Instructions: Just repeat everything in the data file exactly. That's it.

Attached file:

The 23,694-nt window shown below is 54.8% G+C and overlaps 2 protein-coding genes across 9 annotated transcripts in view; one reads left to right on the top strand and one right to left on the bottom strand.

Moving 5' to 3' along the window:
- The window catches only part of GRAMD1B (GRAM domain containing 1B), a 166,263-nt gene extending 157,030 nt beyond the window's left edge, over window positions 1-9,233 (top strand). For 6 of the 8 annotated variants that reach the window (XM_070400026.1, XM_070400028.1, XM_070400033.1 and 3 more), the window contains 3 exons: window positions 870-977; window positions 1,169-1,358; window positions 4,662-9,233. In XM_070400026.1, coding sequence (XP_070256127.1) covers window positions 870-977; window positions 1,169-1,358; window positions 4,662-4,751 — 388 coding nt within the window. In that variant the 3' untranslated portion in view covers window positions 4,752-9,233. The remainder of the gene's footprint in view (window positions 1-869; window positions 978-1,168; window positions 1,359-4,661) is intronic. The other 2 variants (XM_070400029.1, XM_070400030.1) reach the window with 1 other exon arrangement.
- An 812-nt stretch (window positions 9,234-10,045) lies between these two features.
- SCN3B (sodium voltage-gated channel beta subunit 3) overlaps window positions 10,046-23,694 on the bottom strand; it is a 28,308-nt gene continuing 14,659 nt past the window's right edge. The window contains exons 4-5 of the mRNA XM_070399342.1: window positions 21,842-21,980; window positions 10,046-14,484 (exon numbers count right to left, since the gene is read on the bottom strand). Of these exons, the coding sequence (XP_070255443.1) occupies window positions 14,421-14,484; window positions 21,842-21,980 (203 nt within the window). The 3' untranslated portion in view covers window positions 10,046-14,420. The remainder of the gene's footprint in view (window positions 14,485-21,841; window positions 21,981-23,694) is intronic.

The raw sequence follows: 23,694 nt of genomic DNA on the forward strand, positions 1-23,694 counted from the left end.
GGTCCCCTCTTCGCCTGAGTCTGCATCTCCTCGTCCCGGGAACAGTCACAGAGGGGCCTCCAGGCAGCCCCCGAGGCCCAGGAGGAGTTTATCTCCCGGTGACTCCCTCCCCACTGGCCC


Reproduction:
The 23,694-nt window shown below is 54.8% G+C and overlaps 2 protein-coding genes across 9 annotated transcripts in view; one reads left to right on the top strand and one right to left on the bottom strand.

Moving 5' to 3' along the window:
- The window catches only part of GRAMD1B (GRAM domain containing 1B), a 166,263-nt gene extending 157,030 nt beyond the window's left edge, over window positions 1-9,233 (top strand). For 6 of the 8 annotated variants that reach the window (XM_070400026.1, XM_070400028.1, XM_070400033.1 and 3 more), the window contains 3 exons: window positions 870-977; window positions 1,169-1,358; window positions 4,662-9,233. In XM_070400026.1, coding sequence (XP_070256127.1) covers window positions 870-977; window positions 1,169-1,358; window positions 4,662-4,751 — 388 coding nt within the window. In that variant the 3' untranslated portion in view covers window positions 4,752-9,233. The remainder of the gene's footprint in view (window positions 1-869; window positions 978-1,168; window positions 1,359-4,661) is intronic. The other 2 variants (XM_070400029.1, XM_070400030.1) reach the window with 1 other exon arrangement.
- An 812-nt stretch (window positions 9,234-10,045) lies between these two features.
- SCN3B (sodium voltage-gated channel beta subunit 3) overlaps window positions 10,046-23,694 on the bottom strand; it is a 28,308-nt gene continuing 14,659 nt past the window's right edge. The window contains exons 4-5 of the mRNA XM_070399342.1: window positions 21,842-21,980; window positions 10,046-14,484 (exon numbers count right to left, since the gene is read on the bottom strand). Of these exons, the coding sequence (XP_070255443.1) occupies window positions 14,421-14,484; window positions 21,842-21,980 (203 nt within the window). The 3' untranslated portion in view covers window positions 10,046-14,420. The remainder of the gene's footprint in view (window positions 14,485-21,841; window positions 21,981-23,694) is intronic.

The raw sequence follows: 23,694 nt of genomic DNA on the forward strand, positions 1-23,694 counted from the left end.
GGTCCCCTCTTCGCCTGAGTCTGCATCTCCTCGTCCCGGGAACAGTCACAGAGGGGCCTCCAGGCAGCCCCCGAGGCCCAGGAGGAGTTTATCTCCCGGTGACTCCCTCCCCACTGGCCC